August 4, 2020 by Robert Franklin, JD, Member, National Board of Directors
In Ireland, the frank discrimination against unmarried fathers and the children they seek to parent continues. And it will do so into the foreseeable future (Irish Examiner, 7/28/20). Amazingly, it’s all part of a public policy that pretends to further marriage. The Irish might want to rethink that.
In the Emerald Isle, if a man who fathers a child isn’t married to the mother of that child, he has no parental rights. She has full parental rights, he has none. With luck and the goodwill of the child’s mother, he may be able to acquire those rights, but otherwise, he can’t.
Here’s how it works: For the first three months after the child is born, the unmarried father has no parental rights. Period. It doesn’t matter how good a partner he’s been to the mother, how much he’s done to support and care for her or how much he wants and loves the child. He has no parental rights.
After those first three months, he can set about seeking parental rights.
The unmarried father can only obtain guardianship rights after the birth of the child, and even then he can only do so if he is cohabiting with or on good terms with the child’s mother – otherwise he must apply to the court to be appointed a guardian of his child.
Clearly, an unmarried father must jump through many legal hoops if he wants to obtain his parental rights. Unmarried mothers need do no such thing. Worse, unmarried mothers have considerable power over the rights of the men who father their children. If she doesn’t want to marry, she needn’t, and he’s relegated to second-class citizen, at least as far as his child is concerned. If she doesn’t want to live with him, ditto. If she doesn’t want to even live on “good terms” with him, the same holds true.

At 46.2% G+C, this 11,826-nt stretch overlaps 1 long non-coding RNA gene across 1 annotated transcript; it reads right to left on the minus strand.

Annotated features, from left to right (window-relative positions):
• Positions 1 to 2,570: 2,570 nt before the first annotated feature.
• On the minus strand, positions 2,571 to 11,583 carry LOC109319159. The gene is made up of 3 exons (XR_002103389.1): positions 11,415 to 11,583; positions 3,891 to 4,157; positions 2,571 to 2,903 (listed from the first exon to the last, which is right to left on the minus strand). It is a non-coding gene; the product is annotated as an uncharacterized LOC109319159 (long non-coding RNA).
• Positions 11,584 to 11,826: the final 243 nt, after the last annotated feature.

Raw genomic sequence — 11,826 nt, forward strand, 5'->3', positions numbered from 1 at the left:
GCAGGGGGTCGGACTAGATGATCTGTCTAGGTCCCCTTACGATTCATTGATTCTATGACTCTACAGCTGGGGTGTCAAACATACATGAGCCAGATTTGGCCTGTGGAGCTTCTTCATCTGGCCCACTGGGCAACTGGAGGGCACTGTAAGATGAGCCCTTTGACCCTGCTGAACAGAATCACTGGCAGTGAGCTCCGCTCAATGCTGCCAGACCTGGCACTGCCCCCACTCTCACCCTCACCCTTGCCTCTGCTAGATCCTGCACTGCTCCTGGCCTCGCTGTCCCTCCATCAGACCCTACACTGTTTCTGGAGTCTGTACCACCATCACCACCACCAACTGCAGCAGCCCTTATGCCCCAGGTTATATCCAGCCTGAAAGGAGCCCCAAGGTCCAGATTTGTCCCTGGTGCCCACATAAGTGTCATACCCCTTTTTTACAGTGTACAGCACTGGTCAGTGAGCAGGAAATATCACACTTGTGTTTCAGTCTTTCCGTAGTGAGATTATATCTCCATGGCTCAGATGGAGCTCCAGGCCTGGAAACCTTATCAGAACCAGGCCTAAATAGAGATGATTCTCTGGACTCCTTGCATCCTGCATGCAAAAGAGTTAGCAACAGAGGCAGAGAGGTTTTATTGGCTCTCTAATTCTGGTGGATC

In those cases, he has to pay money to hire a lawyer and go to court. Sound easy? It’s not. Read here and here about Roisin O’Shea’s study of Irish family courts and the judges who rule in them. Needless to say, Irish judges tend strongly to be disposed against fathers, and I suspect they’re particularly so regarding unmarried ones.
The study, carried out by Roisín O’Shea and funded by the Irish Research Council, shows that the ‘standard access’ for married separated fathers is a few hours once or twice a week along with “a couple of hours” every fortnight.
Family law researcher Roisin O’Shea observed 493 judicial separation and divorce cases in 2010 which are ordinarily held in private.
She didn’t find a single case where the wife was ordered to pay maintenance for children or a spouse and had only seen the courts order joint custody in two cases.
So it’s not as if Irish judges are even-handed when it comes to the rights of fathers and mothers.
Now, the linked-to particle points out that Irish statute law is supposedly aimed at promoting a provision of the Irish Constitution that expressly favors marriage. The theory being, I suppose, that providing equal rights for mothers and fathers who aren’t married would encourage non-marital childbearing. So it’s worth asking “how’s that working out?”
The answer: “It’s not.”
Ireland is a country of a little under five million people. They have about 61,000 births there per year and a little over 40% of them are to unmarried women. That’s right in line with the average for the rest of the countries of the Organization for Economic Cooperation and Development. The percentage of non-marital births in Ireland has been rising for many years. So the treatment of unmarried fathers is no small issue in Ireland.
Plus, the Irish marriage rate is 18th in the European Union out of 29 countries and it decreases pretty much every year.
So the law doesn’t seem to be promoting marriage or marital childbearing very well. Why would it? By giving mothers such great power over fathers’ parental rights and access to their kids, the law encourages them to avoid marriage. Giving unmarried fathers some realistic say in their children’s lives could only increase the chances that women would opt for marriage. After all, if fathers’ rights were the same whether married or not, why not opt for the greater certainty, security and prosperity that married couples enjoy?
And of course there are always the children to consider. Kids do better in households where the adults are married and, if they aren’t, they do better when they have equal access to each parent. But Irish law does the opposite. It bends heaven and earth to marginalize fathers in the lives of their children and probably does so in violation of a couple of European conventions.
We’re well into the twenty-first century. The Irish should know better and do better. But I see no indication that they’re even considering doing so.